VT MAK announced the release of VR-Engage 1.4. VT MAK’s VR-Engage multi-role virtual simulator lets users “get in the game” by controlling a first-person human character; or acting as the driver, gunner or commander of a ground vehicle; the pilot of an airplane or helicopter; or a sensor operator.

VR-Engage 1.4 is the first version of VR-Engage to be built on VR-Vantage 2.5 and VR-Forces 4.7 (which were released in May). VR-Forces 4.7 and VR-Engage 1.4 can be used together to provide both CGF and player-controlled entities in a common scenario.

This release includes the following new features a new drone operator role.

Several human characters are now configured to be able to deploy a small quadcopter-style drone. While controlling one of these characters, users can launch a drone, control the drone’s flight, and see the real-time simulated video feed coming from the drone’s virtual camera. Drone functions are controlled from a game controller – similar to the way a real quadcopter is operated. The drone’s video feed is displayed in an inset window, so that users can still see the human character’s first-person view and walk around the virtual world to keep the drone in sight.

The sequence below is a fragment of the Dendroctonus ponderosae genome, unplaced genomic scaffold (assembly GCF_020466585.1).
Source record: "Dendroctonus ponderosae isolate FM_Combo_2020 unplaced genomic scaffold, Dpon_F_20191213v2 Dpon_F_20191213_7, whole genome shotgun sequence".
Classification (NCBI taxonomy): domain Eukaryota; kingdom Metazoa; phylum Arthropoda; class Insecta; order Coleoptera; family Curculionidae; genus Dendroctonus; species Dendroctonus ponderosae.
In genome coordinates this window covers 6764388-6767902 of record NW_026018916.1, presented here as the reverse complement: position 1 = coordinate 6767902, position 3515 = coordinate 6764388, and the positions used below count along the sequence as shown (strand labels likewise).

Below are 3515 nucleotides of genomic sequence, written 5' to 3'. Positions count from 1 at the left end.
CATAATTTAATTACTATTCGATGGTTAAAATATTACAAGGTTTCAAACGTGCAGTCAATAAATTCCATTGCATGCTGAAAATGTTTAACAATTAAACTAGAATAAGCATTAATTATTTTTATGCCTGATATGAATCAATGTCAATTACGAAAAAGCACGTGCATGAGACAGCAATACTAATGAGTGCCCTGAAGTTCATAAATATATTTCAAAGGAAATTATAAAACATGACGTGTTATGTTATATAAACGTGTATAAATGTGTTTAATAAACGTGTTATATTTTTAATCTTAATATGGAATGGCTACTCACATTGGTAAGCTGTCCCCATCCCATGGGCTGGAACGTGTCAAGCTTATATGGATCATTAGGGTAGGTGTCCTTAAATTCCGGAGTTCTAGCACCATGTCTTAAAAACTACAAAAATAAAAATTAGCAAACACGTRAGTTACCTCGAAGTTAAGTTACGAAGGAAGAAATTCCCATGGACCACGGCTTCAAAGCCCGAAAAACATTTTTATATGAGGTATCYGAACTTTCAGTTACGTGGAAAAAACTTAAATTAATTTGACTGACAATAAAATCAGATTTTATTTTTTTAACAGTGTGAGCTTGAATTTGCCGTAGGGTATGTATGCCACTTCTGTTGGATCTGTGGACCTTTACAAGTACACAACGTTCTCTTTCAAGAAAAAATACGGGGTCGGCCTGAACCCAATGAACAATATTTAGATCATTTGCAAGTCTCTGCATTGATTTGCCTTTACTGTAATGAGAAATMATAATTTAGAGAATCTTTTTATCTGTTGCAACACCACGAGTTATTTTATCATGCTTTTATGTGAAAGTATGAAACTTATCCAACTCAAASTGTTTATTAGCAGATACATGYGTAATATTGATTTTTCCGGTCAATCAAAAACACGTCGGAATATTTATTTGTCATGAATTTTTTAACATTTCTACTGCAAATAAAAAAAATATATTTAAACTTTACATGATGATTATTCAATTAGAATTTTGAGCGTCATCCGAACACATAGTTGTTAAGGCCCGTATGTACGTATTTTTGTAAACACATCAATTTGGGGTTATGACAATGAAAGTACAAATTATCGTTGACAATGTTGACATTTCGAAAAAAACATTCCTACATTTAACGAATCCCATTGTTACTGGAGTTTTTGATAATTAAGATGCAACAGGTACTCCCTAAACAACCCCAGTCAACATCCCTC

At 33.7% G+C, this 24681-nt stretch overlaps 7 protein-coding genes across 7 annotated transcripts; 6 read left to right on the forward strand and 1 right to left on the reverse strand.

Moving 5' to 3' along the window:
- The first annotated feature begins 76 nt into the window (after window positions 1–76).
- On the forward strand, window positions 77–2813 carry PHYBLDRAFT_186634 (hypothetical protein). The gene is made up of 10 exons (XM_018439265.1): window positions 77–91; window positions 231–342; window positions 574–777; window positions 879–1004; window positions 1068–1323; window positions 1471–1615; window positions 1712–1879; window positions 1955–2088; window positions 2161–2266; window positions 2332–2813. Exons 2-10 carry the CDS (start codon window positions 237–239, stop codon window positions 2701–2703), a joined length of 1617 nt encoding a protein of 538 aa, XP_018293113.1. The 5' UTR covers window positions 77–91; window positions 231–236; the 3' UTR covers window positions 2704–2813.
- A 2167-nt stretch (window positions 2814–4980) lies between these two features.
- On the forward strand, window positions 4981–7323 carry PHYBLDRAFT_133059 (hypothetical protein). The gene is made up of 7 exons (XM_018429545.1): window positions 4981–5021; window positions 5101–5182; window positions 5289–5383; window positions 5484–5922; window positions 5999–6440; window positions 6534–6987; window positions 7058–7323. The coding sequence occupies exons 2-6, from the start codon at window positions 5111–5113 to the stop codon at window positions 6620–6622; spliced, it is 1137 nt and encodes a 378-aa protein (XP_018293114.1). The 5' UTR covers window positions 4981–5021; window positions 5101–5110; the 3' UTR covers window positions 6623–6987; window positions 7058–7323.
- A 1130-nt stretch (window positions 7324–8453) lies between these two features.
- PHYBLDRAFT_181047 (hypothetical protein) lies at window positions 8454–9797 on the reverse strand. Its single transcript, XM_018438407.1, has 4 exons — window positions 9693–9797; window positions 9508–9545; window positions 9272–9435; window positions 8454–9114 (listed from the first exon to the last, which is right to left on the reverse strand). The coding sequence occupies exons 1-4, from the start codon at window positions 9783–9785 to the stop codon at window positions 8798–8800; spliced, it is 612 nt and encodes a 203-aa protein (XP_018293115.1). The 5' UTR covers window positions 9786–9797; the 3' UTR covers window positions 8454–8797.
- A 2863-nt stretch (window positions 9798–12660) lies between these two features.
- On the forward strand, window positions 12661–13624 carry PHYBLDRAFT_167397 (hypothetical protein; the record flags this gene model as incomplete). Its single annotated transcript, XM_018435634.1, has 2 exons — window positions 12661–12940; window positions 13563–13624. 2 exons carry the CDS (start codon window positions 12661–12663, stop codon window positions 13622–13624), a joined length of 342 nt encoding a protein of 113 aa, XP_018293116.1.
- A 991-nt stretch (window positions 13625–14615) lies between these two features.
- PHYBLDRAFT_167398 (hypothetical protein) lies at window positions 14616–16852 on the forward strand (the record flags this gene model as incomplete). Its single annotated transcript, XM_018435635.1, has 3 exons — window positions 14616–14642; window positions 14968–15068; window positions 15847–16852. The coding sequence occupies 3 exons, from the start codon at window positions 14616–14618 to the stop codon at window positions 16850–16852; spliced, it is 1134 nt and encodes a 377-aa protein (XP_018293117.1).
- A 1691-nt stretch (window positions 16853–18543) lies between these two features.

It also includes improvements to the Sensor Operator role to enable recording or streaming of simulated video, and capture of still images from a remote sensor or camera.

A new virtual-reality display configuration for the tank driver role is now available – including a high-quality 3D interior model of an M1A2 tank and virtual vision block displays.

The release gives improved ability to customize HUDs and overlays.

Users can now define simple HUDs and overlays (including text, lines, and images) by defining scripts in the Lua scripting language. Users can also now use VT MAK’s configuration files to associate more complex GL Studio-based cockpit displays with specific combinations of role, entity type, and display configuration.

In addition to the new VR-Engage-specific features listed above, VR-Engage 1.4 inherits many visual quality, performance, and capability enhancements by virtue of being built on the latest versions of VR-Forces and VR-Vantage. These include more realistic simulated sensor views through enhancements to the built-in CameraFX module; additional 3D content, including a highly detailed model of Edwards Air Force Base; support for localized cloud layers configured in VR-Forces scenarios; and easier configuration through improvements to the Simulation Object Editor.